9) A optional final "light reflections" highlight of 2:1 Blazing orange to Elf Flesh only on the most extreme edges. Be very careful at this point, or else you'll really be in orange town!

Silver Metals

1) A basecoat of 1:1 Boltgun metal to chaos black.

2) A midtone of Boltgun metal, leaving the deepest recesses at stage 1.

3) A shade layer (see the red section for a tip on not overdoing it) of the new Badab Black wash.

4) A quite acute edge highlight of Chainmail.

5) A smallish highlight of Mithril Silver on the most extreme upper edges only.

Gold Metals:

1) A basecoat of 1:1 Scorched brown to Shining Gold.

2) Midtone of pure Shining gold, again leaving the original colour in the deepest recesses.

3) First, a careful shade of Ogryn Flesh. Then, optionally, a shade of leviathan purple. Which I use to warm golds up and take out some of the yellow tone.

4) An extreme edge highlight of 1:2 Mithril silver to Shining Gold. Being very sparse and not overdoing it.

5) Another light reflections layer of pure Mithril Silver, used very very VERY sparsely. If you overdo this, you're likely to be in real trouble!

6) A careful and very thinned glaze of Tamiya's Clearcoat Orange. This takes the edge off the highlights and finishes off warming the colour up. I'll credit Jacob Rune-Nielson for this, as it was his idea.

Black

1) Paint a basecoat of quite thinned Chaos Black over the primer layer, even thought you've primed black. Chaos black from the pot has quite a different satin-like texture that I much prefer to the slightly rough finish of Chaos Black primer.

2) First highlight of 1:1 Chaos Black to the Foundation Adeptus Battlegrey.

3) A 1:1:1 mix of Chaos Black, to Adeptus Battlegrey to Astromicon Grey. Only on the uppermost edges!

Scrolls/Parchment/Purity Seals

1) A basecoat of Bestial Brown

2) A midtone of Vomit Brown, leaving bestial in the deepest recesses.

3) An "upper-midtone" of 1:1 Vomit Brown to Bleached Bone.

4) First highlight of Pure Bleached bone.

5) Second highlight of 1:1 Bleached Bone to Skull White.

6) Final, very sparesly used highlight of pure Skull White.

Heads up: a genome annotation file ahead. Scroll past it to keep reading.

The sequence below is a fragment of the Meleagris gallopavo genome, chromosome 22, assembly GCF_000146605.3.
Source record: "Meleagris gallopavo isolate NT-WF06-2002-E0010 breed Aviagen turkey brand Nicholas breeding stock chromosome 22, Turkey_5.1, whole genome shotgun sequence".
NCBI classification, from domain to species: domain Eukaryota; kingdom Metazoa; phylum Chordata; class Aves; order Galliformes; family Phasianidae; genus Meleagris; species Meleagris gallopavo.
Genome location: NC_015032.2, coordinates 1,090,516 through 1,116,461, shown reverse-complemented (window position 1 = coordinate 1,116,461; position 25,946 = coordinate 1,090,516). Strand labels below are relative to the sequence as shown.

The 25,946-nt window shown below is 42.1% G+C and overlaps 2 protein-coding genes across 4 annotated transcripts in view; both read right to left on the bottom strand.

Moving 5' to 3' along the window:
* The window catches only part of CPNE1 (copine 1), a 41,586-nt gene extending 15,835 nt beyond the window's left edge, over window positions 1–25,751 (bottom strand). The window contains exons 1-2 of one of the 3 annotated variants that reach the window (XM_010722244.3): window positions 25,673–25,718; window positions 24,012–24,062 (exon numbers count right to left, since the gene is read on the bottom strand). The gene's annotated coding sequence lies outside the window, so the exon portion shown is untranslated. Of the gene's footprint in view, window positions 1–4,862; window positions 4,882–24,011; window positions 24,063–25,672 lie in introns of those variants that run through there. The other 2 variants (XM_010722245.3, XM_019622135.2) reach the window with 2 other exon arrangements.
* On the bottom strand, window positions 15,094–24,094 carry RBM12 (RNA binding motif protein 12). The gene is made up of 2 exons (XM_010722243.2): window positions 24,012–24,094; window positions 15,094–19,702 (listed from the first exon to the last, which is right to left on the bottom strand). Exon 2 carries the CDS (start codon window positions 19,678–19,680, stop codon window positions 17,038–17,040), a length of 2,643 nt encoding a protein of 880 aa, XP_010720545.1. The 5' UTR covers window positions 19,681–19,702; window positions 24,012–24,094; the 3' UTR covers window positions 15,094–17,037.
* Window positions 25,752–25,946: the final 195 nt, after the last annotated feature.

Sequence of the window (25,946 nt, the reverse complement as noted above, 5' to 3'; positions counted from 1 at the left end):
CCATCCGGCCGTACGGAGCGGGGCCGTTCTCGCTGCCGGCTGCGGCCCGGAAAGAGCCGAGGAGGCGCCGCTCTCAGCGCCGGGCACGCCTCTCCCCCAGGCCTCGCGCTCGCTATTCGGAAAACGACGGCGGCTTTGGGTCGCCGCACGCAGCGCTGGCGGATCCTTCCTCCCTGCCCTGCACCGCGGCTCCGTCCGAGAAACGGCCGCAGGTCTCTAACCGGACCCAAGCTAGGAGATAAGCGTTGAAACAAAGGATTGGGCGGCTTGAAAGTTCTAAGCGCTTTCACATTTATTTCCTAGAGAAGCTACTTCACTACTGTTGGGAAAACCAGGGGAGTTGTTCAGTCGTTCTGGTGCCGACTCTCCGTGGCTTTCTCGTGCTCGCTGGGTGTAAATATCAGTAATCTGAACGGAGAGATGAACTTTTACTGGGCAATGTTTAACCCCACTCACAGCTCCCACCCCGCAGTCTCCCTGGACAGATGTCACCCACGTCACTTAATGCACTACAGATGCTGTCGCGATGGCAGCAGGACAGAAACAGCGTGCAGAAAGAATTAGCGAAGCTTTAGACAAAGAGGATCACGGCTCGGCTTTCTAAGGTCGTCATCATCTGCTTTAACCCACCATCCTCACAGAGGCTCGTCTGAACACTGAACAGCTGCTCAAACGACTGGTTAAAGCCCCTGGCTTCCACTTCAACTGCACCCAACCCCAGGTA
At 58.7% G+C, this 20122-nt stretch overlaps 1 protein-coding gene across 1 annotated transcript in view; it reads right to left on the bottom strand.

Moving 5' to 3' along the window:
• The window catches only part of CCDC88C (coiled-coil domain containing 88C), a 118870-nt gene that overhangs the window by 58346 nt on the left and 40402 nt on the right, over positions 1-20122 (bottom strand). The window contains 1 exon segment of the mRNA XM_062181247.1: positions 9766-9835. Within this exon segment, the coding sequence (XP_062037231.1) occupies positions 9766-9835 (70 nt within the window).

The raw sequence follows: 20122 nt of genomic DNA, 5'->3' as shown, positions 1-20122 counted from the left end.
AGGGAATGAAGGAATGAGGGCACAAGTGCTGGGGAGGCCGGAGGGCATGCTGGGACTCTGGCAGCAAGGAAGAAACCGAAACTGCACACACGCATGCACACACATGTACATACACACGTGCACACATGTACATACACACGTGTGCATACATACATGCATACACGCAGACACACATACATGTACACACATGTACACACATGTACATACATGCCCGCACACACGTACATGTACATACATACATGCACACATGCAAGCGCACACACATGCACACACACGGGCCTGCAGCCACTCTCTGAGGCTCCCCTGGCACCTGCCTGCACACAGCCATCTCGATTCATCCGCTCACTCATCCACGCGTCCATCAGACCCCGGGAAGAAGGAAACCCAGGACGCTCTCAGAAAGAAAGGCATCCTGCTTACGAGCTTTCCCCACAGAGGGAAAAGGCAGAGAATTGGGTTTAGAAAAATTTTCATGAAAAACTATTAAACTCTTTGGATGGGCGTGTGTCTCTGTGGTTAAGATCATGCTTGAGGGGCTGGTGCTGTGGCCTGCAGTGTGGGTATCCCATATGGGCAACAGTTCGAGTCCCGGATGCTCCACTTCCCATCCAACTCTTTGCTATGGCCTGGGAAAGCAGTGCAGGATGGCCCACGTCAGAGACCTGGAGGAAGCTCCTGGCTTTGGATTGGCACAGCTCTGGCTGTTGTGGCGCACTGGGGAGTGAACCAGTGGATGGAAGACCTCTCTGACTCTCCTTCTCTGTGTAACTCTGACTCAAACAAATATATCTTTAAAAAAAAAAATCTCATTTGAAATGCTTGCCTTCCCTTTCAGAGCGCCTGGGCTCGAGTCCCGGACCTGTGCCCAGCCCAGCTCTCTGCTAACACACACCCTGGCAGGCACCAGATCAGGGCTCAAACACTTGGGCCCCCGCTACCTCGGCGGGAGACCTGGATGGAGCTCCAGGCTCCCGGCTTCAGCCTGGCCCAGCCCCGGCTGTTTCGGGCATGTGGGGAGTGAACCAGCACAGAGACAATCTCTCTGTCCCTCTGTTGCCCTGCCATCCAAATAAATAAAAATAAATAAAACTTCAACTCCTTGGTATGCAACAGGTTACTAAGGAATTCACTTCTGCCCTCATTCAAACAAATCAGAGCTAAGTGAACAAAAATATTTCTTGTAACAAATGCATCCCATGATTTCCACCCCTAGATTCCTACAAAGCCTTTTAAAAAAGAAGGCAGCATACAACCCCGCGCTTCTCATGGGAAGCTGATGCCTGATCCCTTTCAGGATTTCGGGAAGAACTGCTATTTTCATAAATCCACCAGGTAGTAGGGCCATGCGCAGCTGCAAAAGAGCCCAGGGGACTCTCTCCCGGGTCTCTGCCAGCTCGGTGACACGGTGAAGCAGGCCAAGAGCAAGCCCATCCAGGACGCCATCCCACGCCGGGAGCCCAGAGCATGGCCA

These are the colours most often used for Sallies. You may want to use the odd spot colour, but these are the heart and soul of your scheme.

/Sam

3 comments:

Admiral Drax said...

Wow, that's detailed. Strewth!

Can't wait to see the pics. Sadly, even if I had talent enough with a brush, I wouldn't have time enough to do it on all my cannon fodder!

- Drax

Sam-B said...

Welcome Admiral!

I'll answer your other stuff here too for the sake of convenience.

As for the links, that'd be awesome! As soon as I figure out how, I'll return the compliment. (Total blog newb here).

As for this post:

Luckily for me, I've always been a fast painter, and even as I've gotten more complicated in methods and whanot, I still seem to be able to paint as fast as ever.

I hope to have pics up ASAP (as I'm quite pleased with how things have gone so far), but that's only permitting my camera actually working (I think my Dad managed to break it last time he used it) and thw weather lighting up a bit. With all this miserable light I can't get enough sun to actually have naturally lit pics, and I'm loathe to use artificial light.

but anyway, thanks for stopping by!

/Sam

RonSaikowski said...

I second the admiral's note... I didn't realize there could be so much involved in painting.

I feel like a huge slug now for just slapping down some paint and hitting it with a highlight and calling it day.

Let's see some pics now!
Thanks for the link, I'm adding you to my site as well. Keep up the good work.